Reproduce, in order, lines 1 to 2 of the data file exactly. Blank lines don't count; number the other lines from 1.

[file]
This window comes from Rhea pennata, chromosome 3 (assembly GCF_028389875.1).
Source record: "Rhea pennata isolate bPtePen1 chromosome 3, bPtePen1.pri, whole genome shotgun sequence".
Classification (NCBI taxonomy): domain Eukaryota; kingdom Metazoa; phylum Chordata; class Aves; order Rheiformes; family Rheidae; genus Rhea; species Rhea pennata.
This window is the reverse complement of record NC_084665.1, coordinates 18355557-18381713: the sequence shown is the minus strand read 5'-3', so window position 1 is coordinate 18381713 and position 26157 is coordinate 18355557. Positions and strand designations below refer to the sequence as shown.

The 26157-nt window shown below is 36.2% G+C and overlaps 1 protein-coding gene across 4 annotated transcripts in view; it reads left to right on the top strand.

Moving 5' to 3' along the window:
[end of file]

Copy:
This window comes from Rhea pennata, chromosome 3 (assembly GCF_028389875.1).
Source record: "Rhea pennata isolate bPtePen1 chromosome 3, bPtePen1.pri, whole genome shotgun sequence".